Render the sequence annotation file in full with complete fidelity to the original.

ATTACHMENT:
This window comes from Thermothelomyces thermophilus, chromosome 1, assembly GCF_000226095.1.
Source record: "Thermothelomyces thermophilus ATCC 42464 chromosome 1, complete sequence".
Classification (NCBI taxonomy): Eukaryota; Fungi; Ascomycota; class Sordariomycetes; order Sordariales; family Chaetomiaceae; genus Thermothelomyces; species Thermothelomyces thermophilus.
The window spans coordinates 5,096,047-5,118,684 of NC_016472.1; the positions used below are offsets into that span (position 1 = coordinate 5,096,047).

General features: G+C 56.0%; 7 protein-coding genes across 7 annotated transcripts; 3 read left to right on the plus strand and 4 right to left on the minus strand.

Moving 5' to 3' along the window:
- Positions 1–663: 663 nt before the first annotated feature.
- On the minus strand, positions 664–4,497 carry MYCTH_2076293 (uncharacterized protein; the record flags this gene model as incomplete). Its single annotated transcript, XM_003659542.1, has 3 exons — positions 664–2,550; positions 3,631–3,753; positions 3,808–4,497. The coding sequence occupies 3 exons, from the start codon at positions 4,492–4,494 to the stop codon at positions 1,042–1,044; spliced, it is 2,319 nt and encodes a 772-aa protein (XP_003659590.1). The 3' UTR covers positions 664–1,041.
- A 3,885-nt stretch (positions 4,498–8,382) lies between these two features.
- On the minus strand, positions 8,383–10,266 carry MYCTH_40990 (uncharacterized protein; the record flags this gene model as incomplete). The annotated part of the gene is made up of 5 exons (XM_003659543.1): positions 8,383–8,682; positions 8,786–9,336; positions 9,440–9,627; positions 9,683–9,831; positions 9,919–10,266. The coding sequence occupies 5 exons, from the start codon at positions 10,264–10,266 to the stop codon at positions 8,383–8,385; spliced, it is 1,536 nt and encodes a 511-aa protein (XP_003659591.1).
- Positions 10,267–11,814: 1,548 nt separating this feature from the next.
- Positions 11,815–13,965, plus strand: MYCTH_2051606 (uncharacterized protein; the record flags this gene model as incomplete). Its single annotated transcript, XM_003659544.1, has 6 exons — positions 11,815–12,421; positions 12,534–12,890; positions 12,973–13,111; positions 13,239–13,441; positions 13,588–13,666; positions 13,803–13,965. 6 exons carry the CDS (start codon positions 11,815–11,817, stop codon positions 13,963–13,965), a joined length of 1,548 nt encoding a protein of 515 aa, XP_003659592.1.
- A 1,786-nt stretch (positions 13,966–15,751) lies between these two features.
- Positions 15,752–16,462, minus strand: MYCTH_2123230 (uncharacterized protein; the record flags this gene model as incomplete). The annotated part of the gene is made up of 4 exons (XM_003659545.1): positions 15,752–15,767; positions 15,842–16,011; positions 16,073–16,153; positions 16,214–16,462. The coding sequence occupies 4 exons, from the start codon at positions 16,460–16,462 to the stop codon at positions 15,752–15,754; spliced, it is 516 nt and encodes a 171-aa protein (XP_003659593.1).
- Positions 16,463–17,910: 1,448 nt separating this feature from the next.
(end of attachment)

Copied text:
This window comes from Thermothelomyces thermophilus, chromosome 1, assembly GCF_000226095.1.
Source record: "Thermothelomyces thermophilus ATCC 42464 chromosome 1, complete sequence".
Classification (NCBI taxonomy): Eukaryota; Fungi; Ascomycota; class Sordariomycetes; order Sordariales; family Chaetomiaceae; genus Thermothelomyces; species Thermothelomyces thermophilus.
The window spans coordinates 5,096,047-5,118,684 of NC_016472.1; the positions used below are offsets into that span (position 1 = coordinate 5,096,047).

General features: G+C 56.0%; 7 protein-coding genes across 7 annotated transcripts; 3 read left to right on the plus strand and 4 right to left on the minus strand.

Moving 5' to 3' along the window:
- Positions 1–663: 663 nt before the first annotated feature.
- On the minus strand, positions 664–4,497 carry MYCTH_2076293 (uncharacterized protein; the record flags this gene model as incomplete). Its single annotated transcript, XM_003659542.1, has 3 exons — positions 664–2,550; positions 3,631–3,753; positions 3,808–4,497. The coding sequence occupies 3 exons, from the start codon at positions 4,492–4,494 to the stop codon at positions 1,042–1,044; spliced, it is 2,319 nt and encodes a 772-aa protein (XP_003659590.1). The 3' UTR covers positions 664–1,041.
- A 3,885-nt stretch (positions 4,498–8,382) lies between these two features.
- On the minus strand, positions 8,383–10,266 carry MYCTH_40990 (uncharacterized protein; the record flags this gene model as incomplete). The annotated part of the gene is made up of 5 exons (XM_003659543.1): positions 8,383–8,682; positions 8,786–9,336; positions 9,440–9,627; positions 9,683–9,831; positions 9,919–10,266. The coding sequence occupies 5 exons, from the start codon at positions 10,264–10,266 to the stop codon at positions 8,383–8,385; spliced, it is 1,536 nt and encodes a 511-aa protein (XP_003659591.1).
- Positions 10,267–11,814: 1,548 nt separating this feature from the next.
- Positions 11,815–13,965, plus strand: MYCTH_2051606 (uncharacterized protein; the record flags this gene model as incomplete). Its single annotated transcript, XM_003659544.1, has 6 exons — positions 11,815–12,421; positions 12,534–12,890; positions 12,973–13,111; positions 13,239–13,441; positions 13,588–13,666; positions 13,803–13,965. 6 exons carry the CDS (start codon positions 11,815–11,817, stop codon positions 13,963–13,965), a joined length of 1,548 nt encoding a protein of 515 aa, XP_003659592.1.
- A 1,786-nt stretch (positions 13,966–15,751) lies between these two features.
- Positions 15,752–16,462, minus strand: MYCTH_2123230 (uncharacterized protein; the record flags this gene model as incomplete). The annotated part of the gene is made up of 4 exons (XM_003659545.1): positions 15,752–15,767; positions 15,842–16,011; positions 16,073–16,153; positions 16,214–16,462. The coding sequence occupies 4 exons, from the start codon at positions 16,460–16,462 to the stop codon at positions 15,752–15,754; spliced, it is 516 nt and encodes a 171-aa protein (XP_003659593.1).
- Positions 16,463–17,910: 1,448 nt separating this feature from the next.